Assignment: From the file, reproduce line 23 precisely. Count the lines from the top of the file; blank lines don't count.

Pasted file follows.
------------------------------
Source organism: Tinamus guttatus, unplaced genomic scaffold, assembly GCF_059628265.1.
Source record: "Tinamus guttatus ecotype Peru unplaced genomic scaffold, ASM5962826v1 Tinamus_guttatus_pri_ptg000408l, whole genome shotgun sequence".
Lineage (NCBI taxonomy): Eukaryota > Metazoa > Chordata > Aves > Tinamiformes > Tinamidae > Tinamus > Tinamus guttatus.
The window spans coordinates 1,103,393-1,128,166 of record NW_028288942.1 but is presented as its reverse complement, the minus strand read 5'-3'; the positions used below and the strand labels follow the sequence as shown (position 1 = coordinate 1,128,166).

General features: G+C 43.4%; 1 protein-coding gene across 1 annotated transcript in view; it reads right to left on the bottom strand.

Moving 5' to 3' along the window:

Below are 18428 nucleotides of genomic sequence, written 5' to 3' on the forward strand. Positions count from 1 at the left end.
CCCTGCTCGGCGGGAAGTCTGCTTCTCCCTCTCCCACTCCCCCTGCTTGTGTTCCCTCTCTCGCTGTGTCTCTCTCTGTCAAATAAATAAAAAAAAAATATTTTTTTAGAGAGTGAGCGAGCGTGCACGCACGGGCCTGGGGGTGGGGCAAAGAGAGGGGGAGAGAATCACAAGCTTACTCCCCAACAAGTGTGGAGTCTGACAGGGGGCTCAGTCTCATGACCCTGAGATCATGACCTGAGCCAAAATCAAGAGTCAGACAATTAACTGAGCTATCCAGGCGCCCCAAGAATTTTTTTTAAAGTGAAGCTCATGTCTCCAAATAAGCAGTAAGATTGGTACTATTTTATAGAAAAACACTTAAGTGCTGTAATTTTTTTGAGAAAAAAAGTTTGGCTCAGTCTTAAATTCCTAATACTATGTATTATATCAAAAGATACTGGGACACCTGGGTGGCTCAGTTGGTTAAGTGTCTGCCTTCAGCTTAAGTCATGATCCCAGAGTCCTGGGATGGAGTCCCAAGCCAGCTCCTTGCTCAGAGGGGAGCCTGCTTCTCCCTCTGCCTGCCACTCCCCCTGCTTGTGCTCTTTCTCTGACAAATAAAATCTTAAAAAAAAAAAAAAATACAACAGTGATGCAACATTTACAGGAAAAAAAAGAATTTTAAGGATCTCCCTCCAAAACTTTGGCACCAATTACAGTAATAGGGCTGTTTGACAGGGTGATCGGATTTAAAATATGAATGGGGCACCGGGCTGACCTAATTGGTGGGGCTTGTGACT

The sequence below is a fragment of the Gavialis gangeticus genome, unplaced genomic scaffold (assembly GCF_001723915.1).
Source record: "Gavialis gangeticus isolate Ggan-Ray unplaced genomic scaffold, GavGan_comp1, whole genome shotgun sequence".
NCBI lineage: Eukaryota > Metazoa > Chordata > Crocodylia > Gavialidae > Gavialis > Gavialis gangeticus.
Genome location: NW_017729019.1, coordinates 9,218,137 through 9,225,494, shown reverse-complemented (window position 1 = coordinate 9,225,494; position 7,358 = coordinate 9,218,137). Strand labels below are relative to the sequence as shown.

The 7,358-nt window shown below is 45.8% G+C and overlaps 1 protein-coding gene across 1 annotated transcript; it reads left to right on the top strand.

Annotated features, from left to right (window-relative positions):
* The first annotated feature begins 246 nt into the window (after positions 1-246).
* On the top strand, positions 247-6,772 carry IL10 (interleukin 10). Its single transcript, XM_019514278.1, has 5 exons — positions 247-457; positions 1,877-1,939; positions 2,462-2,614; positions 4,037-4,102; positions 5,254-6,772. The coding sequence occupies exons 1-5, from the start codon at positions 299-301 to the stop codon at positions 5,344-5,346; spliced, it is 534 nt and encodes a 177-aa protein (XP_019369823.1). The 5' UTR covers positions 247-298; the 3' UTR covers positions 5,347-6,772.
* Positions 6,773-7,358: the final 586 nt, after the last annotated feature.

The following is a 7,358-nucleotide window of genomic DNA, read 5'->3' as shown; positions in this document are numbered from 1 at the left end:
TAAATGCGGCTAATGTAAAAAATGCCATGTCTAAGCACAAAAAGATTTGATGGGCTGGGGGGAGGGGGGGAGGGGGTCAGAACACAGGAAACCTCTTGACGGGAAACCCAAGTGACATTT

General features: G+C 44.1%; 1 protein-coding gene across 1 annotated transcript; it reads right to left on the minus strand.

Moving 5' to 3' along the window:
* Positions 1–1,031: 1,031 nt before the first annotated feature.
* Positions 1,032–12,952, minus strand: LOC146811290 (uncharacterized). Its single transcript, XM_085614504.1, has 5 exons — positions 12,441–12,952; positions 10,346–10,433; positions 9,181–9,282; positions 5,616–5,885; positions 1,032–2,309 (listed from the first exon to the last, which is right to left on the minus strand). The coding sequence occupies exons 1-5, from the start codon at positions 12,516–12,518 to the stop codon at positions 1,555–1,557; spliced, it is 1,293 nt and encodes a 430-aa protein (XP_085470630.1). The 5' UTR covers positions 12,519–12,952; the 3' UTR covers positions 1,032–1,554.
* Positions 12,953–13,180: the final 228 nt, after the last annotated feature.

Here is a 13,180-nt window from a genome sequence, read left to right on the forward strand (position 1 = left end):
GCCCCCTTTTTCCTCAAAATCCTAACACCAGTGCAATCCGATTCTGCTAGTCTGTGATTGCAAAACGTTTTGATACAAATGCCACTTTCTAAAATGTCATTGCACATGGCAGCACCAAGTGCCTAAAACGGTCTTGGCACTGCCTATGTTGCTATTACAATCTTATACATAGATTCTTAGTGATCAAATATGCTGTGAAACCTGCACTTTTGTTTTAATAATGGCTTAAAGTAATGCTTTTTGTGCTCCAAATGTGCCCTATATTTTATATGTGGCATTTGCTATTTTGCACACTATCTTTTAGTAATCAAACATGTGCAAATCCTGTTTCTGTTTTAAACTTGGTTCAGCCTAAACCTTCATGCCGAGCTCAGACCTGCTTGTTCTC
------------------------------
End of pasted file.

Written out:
* Positions 1,032–12,952, minus strand: LOC146811290 (uncharacterized). Its single transcript, XM_085614504.1, has 5 exons — positions 12,441–12,952; positions 10,346–10,433; positions 9,181–9,282; positions 5,616–5,885; positions 1,032–2,309 (listed from the first exon to the last, which is right to left on the minus strand). The coding sequence occupies exons 1-5, from the start codon at positions 12,516–12,518 to the stop codon at positions 1,555–1,557; spliced, it is 1,293 nt and encodes a 430-aa protein (XP_085470630.1). The 5' UTR covers positions 12,519–12,952; the 3' UTR covers positions 1,032–1,554.